In the discussion section of their paper, Losen and Whitaker acknowledge that the role of sworn law enforcement in schools is morphing rapidly, and that it’s important to consider school resource officers (SROs) as one part of a collective staff approach to behavior management and school safety, rather than the exclusive facilitators of them.  
 
Due to staffing shortages that keep teachers, counselors, and social workers underpopulated in schools, essential equilibrium has been lost. This lack of balance means that the management of disruptive and challenging behaviors can land in the lap of law enforcement. The authors of the report also cited findings that increased police presence in schools fuels even greater, and more disproportionate, out-of-school suspensions.
 
But beyond that, the data becomes dangerously murky. Despite the fact that nearly half of all US public schools have sworn law enforcement on site, these schools are failing to keep accurate records—or in many cases, they don’t keep any records at all—of the number of arrests these officers make. This lack of reliable data makes it tough to gauge how their presence impacts school safety and influences behavior management over the long-term.
 
It also makes it nearly impossible to know what’s truly happening to the cohorts of students who lose a disproportionate amount of instruction time to suspensions—like children who are black, and children with disabilities.
 
That’s why it seems ever more critical to embrace the philosophy that behavior management can successfully and safely addressed across every part of a school, by all staff, with the proper training, resources, and ongoing support.
 
Behavior management—and by extension, school safety—can’t just be one person’s job.
 
 

Adequate and coordinated staffing plays a key role in reducing out-of-school suspensions and improving school safety.

More consistent staff development across schools can bridge SROs with educators to restore a more balanced approach to behavior management. Consider the current shortage of school counselors. They play a vital role in preventing violence and addressing behavioral issues that might result in suspensions or SRO involvement, but public schools still don’t have enough of them on staff. It’s inevitable, then, that critical opportunities to manage and redirect behavioral issues in a more constructive way are going to be missed.
 
How bad is the shortfall? Imagine that you came to work one day, and your standard workload had ballooned to be 78% bigger than you could normally cope with.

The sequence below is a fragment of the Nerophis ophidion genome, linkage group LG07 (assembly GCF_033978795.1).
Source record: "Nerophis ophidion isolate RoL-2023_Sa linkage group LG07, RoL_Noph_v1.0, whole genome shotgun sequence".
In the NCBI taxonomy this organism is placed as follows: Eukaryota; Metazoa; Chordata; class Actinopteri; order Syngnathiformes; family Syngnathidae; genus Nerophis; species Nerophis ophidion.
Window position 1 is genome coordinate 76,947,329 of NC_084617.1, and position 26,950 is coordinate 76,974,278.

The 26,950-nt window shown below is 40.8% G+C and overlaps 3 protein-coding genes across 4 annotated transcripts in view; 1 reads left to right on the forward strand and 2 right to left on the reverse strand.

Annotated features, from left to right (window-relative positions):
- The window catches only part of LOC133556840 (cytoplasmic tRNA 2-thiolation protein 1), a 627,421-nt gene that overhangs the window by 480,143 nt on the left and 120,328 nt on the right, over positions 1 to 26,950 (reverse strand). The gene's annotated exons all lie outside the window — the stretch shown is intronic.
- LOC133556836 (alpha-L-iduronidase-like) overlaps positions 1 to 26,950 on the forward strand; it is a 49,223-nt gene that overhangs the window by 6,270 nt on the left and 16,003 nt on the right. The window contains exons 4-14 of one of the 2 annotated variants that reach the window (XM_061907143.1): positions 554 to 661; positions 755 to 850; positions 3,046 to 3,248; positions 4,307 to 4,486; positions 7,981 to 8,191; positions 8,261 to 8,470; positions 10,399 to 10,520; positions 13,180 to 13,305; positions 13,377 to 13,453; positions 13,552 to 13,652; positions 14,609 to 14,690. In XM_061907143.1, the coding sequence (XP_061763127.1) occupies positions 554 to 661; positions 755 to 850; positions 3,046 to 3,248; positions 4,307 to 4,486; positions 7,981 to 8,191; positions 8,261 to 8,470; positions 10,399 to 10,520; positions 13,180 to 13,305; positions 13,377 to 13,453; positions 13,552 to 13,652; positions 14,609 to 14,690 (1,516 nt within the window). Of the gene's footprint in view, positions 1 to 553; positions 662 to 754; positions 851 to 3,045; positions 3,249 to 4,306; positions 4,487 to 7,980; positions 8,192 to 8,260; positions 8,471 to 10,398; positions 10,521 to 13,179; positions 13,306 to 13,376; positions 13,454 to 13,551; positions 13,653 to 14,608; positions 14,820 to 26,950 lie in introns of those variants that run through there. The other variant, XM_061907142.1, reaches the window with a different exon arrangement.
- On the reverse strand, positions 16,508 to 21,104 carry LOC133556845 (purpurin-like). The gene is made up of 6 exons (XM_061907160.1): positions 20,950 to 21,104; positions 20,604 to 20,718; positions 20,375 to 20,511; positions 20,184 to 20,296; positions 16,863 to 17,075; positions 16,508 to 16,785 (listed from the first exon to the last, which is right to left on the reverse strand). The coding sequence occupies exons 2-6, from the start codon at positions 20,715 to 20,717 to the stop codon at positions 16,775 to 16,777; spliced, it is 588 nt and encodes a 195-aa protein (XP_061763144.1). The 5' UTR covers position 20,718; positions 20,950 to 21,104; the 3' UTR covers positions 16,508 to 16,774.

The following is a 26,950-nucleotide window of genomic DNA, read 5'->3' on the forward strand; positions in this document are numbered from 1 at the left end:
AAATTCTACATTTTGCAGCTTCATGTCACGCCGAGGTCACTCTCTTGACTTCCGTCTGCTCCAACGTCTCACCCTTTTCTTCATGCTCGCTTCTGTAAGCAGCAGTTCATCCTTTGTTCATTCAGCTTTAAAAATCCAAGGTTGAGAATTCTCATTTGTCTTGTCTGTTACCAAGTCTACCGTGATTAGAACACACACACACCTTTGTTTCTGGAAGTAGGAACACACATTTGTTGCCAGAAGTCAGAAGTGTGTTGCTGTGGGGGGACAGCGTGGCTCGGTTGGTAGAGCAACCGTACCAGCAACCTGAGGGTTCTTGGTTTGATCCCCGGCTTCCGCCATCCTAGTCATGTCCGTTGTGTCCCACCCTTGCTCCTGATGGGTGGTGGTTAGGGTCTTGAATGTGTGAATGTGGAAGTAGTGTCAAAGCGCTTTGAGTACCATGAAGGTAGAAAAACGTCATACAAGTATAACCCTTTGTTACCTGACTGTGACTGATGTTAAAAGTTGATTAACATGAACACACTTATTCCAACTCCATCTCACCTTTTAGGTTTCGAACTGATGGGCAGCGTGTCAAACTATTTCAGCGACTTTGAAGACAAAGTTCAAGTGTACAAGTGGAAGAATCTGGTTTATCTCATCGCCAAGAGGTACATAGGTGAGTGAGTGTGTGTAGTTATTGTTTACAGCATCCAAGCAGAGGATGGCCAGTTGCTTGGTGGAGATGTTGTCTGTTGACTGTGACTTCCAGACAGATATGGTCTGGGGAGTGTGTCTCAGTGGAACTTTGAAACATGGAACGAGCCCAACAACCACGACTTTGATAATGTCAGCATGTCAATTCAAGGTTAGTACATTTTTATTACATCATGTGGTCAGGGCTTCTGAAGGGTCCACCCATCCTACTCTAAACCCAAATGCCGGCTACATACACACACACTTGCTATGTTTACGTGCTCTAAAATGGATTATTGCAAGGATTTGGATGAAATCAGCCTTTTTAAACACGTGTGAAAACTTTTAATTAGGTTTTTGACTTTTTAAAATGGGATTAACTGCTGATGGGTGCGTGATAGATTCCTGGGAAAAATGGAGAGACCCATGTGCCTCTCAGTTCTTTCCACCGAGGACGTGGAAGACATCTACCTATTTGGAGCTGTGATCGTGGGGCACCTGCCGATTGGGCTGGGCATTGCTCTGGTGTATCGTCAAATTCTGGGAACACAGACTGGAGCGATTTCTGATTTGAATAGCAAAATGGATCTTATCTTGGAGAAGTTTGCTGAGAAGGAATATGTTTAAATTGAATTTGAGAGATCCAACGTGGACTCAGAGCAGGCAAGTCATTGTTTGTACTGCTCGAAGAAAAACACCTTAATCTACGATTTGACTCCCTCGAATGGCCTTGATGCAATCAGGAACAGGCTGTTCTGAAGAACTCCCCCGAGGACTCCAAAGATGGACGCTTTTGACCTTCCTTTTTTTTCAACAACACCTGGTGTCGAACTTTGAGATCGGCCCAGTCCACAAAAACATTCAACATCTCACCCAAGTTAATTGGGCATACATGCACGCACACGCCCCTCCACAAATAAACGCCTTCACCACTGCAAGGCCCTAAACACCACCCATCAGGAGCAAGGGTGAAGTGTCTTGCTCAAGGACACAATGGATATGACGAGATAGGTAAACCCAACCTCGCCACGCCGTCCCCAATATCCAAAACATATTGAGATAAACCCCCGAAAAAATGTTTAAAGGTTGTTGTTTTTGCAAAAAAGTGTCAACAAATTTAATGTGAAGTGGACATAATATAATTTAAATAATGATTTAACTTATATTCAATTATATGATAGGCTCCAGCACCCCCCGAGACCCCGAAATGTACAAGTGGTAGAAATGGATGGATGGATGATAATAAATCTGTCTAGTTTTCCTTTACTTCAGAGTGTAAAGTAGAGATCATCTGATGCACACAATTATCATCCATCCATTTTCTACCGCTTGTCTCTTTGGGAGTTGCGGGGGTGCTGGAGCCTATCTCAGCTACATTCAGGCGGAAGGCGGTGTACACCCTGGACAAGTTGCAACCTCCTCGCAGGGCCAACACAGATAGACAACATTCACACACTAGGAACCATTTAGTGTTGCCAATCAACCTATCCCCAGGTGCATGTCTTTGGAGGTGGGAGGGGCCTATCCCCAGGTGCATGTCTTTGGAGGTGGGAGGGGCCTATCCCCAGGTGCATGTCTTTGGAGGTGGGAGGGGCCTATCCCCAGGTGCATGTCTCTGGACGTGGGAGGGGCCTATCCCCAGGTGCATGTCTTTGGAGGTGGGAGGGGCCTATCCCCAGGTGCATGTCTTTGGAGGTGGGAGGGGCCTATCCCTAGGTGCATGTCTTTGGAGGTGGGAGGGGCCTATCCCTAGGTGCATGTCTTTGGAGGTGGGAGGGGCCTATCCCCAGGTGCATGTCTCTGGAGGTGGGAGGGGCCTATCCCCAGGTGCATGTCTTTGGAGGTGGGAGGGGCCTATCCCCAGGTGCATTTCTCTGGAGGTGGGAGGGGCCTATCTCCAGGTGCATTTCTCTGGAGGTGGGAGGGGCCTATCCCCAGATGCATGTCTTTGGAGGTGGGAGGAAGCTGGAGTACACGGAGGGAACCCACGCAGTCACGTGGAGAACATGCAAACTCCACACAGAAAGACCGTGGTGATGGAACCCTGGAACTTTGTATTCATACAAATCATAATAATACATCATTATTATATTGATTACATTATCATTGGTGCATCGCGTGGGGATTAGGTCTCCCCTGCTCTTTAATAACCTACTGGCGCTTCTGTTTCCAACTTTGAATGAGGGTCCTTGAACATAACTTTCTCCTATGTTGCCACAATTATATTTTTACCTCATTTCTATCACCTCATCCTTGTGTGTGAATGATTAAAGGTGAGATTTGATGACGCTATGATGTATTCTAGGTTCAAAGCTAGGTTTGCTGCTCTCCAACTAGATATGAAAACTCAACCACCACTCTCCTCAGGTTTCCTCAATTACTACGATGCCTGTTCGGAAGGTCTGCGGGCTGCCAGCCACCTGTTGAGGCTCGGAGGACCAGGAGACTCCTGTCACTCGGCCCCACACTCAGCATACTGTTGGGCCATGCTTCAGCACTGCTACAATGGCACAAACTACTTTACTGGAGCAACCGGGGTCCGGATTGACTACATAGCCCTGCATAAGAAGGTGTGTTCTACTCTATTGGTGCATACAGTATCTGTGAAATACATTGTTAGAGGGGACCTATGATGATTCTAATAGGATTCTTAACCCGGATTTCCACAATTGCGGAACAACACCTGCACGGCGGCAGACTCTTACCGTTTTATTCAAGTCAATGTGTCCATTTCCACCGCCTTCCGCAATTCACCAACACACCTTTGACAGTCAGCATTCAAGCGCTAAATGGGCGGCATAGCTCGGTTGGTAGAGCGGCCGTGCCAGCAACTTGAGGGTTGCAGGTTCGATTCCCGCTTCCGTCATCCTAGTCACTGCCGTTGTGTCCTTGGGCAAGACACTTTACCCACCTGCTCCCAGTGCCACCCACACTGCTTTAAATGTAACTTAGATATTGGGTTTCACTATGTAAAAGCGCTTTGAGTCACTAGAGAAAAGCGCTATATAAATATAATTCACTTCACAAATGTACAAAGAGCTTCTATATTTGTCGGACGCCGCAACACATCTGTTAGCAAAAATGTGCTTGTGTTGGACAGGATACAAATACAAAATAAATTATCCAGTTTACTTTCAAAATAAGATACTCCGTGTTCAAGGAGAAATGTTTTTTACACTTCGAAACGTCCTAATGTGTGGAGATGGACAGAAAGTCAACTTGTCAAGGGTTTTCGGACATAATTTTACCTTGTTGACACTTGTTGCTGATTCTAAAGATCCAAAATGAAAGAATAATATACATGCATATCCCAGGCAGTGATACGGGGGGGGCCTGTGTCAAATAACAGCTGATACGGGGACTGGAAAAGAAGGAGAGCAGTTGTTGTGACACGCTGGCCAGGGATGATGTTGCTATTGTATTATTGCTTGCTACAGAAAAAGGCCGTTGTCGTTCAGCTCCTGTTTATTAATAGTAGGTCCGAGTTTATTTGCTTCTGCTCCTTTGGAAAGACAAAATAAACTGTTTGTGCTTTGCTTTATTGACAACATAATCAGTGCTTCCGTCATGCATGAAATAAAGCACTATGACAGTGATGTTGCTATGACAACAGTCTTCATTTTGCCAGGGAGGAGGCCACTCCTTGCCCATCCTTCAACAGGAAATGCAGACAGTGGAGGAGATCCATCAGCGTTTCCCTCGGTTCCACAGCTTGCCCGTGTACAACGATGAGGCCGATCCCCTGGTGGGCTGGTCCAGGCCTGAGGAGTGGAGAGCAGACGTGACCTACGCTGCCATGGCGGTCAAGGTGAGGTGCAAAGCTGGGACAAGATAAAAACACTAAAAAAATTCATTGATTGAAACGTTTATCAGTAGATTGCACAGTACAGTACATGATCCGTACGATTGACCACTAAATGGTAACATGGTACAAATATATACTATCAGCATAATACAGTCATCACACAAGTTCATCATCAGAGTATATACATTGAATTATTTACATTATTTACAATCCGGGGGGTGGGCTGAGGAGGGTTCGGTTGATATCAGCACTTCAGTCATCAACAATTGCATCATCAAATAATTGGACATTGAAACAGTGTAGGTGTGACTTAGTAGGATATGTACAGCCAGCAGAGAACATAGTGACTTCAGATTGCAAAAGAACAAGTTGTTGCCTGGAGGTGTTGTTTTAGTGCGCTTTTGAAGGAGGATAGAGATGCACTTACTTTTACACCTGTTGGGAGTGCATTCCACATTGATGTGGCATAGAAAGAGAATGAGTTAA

The American School Counselors Association recommends a ratio of 250 students to every counselor, but the current average is nearly twice that number: the ASCA estimated the national average to be 482 to 1 (with some states registering twice that average to a single counselor).
 
The solution is a more equitable coordination of skills and confidence through training, for all school staff. Not just counselors, and not just SROs, but everyone—working together to make sure nobody falls through the cracks.
 
 

Here are five ways that educators can immediately act on these findings.  

At the end of 11 Million Days Lost, Losen and Whitaker issued a series of immediate and long-term recommendations for using their findings to build safer schools and increase every student’s likelihood of success.
 
In synthesizing their data with the additional research we’ve found about school safety and behavior management, here are a few immediate action points that CPI recommends:
 
1. Take a holistic view of school climate and culture.
Organizations like Attendance Works consider a healthy school climate to be a foundational aspect to minimizing lost instruction time. A school-wide understanding of the relationship between lost instruction time and adverse student outcomes can inspire educators to make constructive choices in managing behavior.
 
2. Don’t let behavior management be one person’s job—get everybody the skills and confidence they need to effectively prevent and constructively intervene when students have behavioral challenges.
Empowering staff to deal more immediately and more effectively with behavioral issues creates opportunities to defuse challenging situations before they escalate.
 
It also translates to more time that teachers can spend teaching, and more time that students can stay in the classroom: in the Lafayette Parish School System, educators saw graduation rates jump by 7% in just one year after staff-wide CPI training (everyone from educators to bus drivers to custodians, just to name a few).
 
3. Establish a common language that helps you coordinate your behavior management approach, including agreed-upon alternatives to disciplinary methods like out-of-school suspensions.
When the whole team works from the same playbook, the school environment becomes safer and more stabilized. This also reduces fear and anxiety in schools by assuring staff that they know how to address challenging behaviors that can contribute to violence in schools, and anchors students in the security that their safety and success truly matter—regardless of gender, race, ethnicity, or disability.
 
Consistency and equity in behavior management can close the gaps in how various cohorts of children are treated—and even their odds of success.
 
4. Take a restorative—and inclusive—approach to behavior management.
Removing disruptive students from schools doesn’t mean they’ll stop being disruptive—it just means you’ve relocated their problematic behavior. Restorative practices keep students and teachers engaged in a constructive, community dynamic where behavior management issues are addressed rather than ignored. In a restorative school, students learn and implement better behaviors. And more inclusive learning environments encourage students to work together and support one another’s positive engagement.
 
Understanding the roots of challenging behaviors, particularly those sparked by trauma or other adverse childhood events, can help educators take a more supportive approach that gets better results.
 
5. Stay on top of the facts about student outcomes and demand reliable data.
Be a vocal proponent of an evidence-based approaches and support accurate data collection of outcomes in your school district. Recently, nonprofit and nonpartisan research organization ChildTrends found that errors in nation-wide data reporting had seriously skewed nationally cited stats about school shootings—data that’s regularly referenced by news publications the Department of Education, for example.
 
We all have a responsibility to help our schools collect and report findings about student outcomes as accurately as possible to sustain robust school climates nationally.